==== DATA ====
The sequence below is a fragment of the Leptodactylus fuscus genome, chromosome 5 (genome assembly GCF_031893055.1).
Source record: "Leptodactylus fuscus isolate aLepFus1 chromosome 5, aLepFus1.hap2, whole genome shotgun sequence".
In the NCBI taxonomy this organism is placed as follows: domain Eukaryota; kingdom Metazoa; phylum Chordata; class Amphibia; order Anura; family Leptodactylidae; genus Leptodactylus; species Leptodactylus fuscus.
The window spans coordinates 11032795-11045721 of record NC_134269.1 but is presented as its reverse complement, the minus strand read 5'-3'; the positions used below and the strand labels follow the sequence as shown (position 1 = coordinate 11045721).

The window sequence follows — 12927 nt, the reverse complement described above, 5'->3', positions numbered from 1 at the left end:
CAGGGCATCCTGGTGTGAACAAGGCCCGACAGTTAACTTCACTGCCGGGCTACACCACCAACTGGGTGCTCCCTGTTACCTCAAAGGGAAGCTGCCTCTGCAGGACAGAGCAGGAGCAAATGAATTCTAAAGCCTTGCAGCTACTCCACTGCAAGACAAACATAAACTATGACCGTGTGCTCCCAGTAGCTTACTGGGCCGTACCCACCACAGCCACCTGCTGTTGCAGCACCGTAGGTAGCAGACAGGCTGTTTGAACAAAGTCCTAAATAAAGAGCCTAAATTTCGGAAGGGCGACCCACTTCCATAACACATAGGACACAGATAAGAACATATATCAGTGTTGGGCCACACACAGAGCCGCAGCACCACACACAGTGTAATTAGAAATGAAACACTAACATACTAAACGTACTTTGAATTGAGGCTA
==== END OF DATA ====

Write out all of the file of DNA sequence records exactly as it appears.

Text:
The sequence below is a fragment of the Leptodactylus fuscus genome, chromosome 5 (genome assembly GCF_031893055.1).
Source record: "Leptodactylus fuscus isolate aLepFus1 chromosome 5, aLepFus1.hap2, whole genome shotgun sequence".
In the NCBI taxonomy this organism is placed as follows: domain Eukaryota; kingdom Metazoa; phylum Chordata; class Amphibia; order Anura; family Leptodactylidae; genus Leptodactylus; species Leptodactylus fuscus.
The window spans coordinates 11032795-11045721 of record NC_134269.1 but is presented as its reverse complement, the minus strand read 5'-3'; the positions used below and the strand labels follow the sequence as shown (position 1 = coordinate 11045721).

The window sequence follows — 12927 nt, the reverse complement described above, 5'->3', positions numbered from 1 at the left end:
CAGGGCATCCTGGTGTGAACAAGGCCCGACAGTTAACTTCACTGCCGGGCTACACCACCAACTGGGTGCTCCCTGTTACCTCAAAGGGAAGCTGCCTCTGCAGGACAGAGCAGGAGCAAATGAATTCTAAAGCCTTGCAGCTACTCCACTGCAAGACAAACATAAACTATGACCGTGTGCTCCCAGTAGCTTACTGGGCCGTACCCACCACAGCCACCTGCTGTTGCAGCACCGTAGGTAGCAGACAGGCTGTTTGAACAAAGTCCTAAATAAAGAGCCTAAATTTCGGAAGGGCGACCCACTTCCATAACACATAGGACACAGATAAGAACATATATCAGTGTTGGGCCACACACAGAGCCGCAGCACCACACACAGTGTAATTAGAAATGAAACACTAACATACTAAACGTACTTTGAATTGAGGCTA